ACID properties are one of the most important rules that everyone should know before diving into any complex database project or becoming a good programmer.
In this tutorial, we will learn the ACID properties in DBMS with some excellent and easy real-time examples. But before that, understand the concept-“transaction” in DBMS. A database transaction is a set of operations or a set of tasks as a single unit. For example, updating the names of every student from the table in one query is a single transaction. That’s enough basics to learn ACID properties.
What are ACID properties?
The ACID stands for Atomicity, Consistency, Isolation, and Durability. These four properties are challenging to understand to some extent. However, we will try to explain them to you using some examples.
As the name suggests, the transaction in the database must be atomic.
In simple words, Atomicity is also called an “All or Nothing” rule.
Atomicity ensures that all the operations in a transaction must be either successfully completed or aborted. This means, if there are four operations in a transaction, all should be executed, or none of them will end up with completion.
In Atomicity, there are only two possibilities of the transaction – commit everything or abort everything. When aborted, no changes should be reflected in the database is taken care of by the Atomicity property.
Let’s take an example to understand the Atomicity property.
Suppose Tony and Tom have $200 and $300 in their bank accounts respectively. Now, Tony wants to transfer $100 to Tom’s account. In this transaction, there are two operations.
1) $100 should be deducted from Tony’s account.
2) $100 should be credited to Tom’s account.
Now, both operations must take place to fulfill the bank’s criteria. Suppose the money is debited from Tony’s account but is not credited to Tom’s account. In this case, the database will be inconsistent. So, either both operations should take place, or none of them should execute.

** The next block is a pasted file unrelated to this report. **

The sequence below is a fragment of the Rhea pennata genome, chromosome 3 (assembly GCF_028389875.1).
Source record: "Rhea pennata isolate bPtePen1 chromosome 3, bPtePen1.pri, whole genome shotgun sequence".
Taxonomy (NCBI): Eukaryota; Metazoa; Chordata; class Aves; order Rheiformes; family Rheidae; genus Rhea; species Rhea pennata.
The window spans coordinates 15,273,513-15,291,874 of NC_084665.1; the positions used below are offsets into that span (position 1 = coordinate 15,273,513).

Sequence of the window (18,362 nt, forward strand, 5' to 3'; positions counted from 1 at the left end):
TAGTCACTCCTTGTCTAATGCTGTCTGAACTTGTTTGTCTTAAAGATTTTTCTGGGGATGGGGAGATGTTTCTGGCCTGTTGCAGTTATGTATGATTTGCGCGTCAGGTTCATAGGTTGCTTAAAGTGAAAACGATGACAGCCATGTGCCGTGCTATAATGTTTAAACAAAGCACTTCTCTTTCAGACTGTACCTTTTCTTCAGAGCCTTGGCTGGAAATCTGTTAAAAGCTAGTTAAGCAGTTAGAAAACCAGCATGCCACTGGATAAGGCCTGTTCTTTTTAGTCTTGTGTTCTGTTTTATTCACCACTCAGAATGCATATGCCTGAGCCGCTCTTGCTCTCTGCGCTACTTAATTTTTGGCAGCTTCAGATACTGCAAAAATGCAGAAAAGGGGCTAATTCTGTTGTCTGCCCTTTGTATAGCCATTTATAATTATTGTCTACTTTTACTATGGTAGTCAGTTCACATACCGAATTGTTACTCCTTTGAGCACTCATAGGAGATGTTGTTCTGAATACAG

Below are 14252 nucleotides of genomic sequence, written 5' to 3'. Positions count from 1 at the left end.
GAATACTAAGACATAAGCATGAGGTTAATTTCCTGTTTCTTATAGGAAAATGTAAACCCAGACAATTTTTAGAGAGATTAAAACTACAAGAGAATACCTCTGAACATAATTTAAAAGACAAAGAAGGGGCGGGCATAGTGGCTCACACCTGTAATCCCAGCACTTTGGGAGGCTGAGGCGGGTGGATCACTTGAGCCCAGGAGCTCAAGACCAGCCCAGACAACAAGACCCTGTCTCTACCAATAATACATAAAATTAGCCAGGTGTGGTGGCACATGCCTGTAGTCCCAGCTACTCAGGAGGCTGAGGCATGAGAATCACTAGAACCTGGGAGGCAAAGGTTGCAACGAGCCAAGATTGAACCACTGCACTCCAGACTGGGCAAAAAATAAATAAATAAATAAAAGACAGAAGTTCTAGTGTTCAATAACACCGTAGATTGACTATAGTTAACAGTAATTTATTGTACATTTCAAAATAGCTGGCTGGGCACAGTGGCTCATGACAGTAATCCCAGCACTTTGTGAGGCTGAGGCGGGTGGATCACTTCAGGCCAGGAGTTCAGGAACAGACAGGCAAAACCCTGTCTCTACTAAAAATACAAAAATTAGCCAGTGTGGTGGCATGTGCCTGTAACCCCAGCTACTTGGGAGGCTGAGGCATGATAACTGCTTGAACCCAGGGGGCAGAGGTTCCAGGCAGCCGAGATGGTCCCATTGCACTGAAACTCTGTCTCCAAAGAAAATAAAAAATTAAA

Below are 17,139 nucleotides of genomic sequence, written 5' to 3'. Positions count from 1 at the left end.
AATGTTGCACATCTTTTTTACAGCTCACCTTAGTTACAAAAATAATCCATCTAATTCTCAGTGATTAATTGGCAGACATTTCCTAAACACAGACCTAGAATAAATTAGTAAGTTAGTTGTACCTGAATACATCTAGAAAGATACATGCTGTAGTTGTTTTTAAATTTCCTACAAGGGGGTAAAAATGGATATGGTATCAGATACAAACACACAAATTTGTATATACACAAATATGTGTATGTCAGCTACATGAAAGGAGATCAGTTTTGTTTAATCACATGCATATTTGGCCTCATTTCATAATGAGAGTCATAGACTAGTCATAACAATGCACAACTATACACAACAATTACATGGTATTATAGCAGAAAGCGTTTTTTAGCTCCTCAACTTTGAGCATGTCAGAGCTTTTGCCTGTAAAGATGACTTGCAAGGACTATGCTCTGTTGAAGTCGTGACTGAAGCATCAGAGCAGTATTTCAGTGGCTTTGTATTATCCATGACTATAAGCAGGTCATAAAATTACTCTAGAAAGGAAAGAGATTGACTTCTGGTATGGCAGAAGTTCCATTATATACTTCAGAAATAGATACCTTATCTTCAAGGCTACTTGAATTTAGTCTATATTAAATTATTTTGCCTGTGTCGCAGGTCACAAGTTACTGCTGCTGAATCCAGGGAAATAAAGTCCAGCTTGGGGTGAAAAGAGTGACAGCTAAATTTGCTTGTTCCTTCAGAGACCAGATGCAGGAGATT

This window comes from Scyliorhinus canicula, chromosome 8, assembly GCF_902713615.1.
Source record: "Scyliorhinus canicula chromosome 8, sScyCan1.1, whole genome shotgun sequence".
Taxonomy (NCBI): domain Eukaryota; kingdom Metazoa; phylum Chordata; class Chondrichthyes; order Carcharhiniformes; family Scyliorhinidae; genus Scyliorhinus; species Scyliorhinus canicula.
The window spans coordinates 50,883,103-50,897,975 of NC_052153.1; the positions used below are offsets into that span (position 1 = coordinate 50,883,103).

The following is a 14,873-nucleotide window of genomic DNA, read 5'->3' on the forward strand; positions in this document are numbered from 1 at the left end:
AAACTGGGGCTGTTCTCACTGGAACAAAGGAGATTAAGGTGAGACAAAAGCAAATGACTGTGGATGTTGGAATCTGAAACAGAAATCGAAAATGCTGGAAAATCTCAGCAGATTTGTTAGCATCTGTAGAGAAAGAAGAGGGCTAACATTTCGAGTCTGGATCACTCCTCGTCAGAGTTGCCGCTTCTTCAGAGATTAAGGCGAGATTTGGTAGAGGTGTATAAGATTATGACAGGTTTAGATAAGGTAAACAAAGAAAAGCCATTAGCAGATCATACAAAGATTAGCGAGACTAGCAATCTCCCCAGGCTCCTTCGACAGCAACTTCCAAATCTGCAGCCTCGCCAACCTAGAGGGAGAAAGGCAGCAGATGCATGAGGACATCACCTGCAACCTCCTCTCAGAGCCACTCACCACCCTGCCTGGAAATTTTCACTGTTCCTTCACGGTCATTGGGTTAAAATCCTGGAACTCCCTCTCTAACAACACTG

Consistency property ensures that the value should be consistent and always correct. When there is a change in the database, data integrity should be maintained. This means the database must be consistent before and after the transaction.
Consistency focus on the correctness of the database. If any invalid data is being inserted into the database, it should not temper the other data, and the system must revert to the previous state.
Let’s take an example. Tony and John have $100 and $200 in their bank accounts respectively. The total of their amount is $300. So, even after the thousands of transactions between them, the total amount should remain $300. If any problem occurs, like system failure, the total amount must not change. Otherwise, we can say the database is not consistent.
Isolation property ensures that no two transactions of the same database interfere with each other. If two transactions are running concurrently on the same database, the second transaction must not read the values from the database until the first transaction is completed.
In short, the second transaction should proceed only when the first transaction is completed, and the changes are committed in the memory.
Isolation property can be explained with a simple example. Let’s say we have three bank accounts of Tom, John, and Ross with the amount $100, $200, and $500.
Now, Ross needs to send $100 to Tom and $200 to John. Here, we have two independent transactions that must not interfere with each other.
When the first transaction is completed (After sending $100 to Tom), Ross will have $400 in his account, and then he will send $200 to John and end up with $200.
Here, both transactions are executed independently without affecting each other. This is known as Isolation.
In the above example, what would happen if the second transaction takes place along with the first transaction without letting the first transaction complete? The total amount for both transactions would be read as $500, resulting in inconsistency.
Durability is the easiest property to understand among all. Durability ensures that the changes after transaction completion should persist forever and must be available in the future.
In simple words, when a transaction gets executed successfully, the changes in the database are stored in the disk and will be available even after a system failure.
If the data is lost during the system failure or crash, it’s the responsibility of the recovery manager to ensure the durability of the database.
We learned about ACID properties today with some simple and real-time examples. If you are new to the database subject, we recommend you understand the ACID properties to a good extent and use them in real-time applications. Using ACID properties, you will have a correct and consistent database design.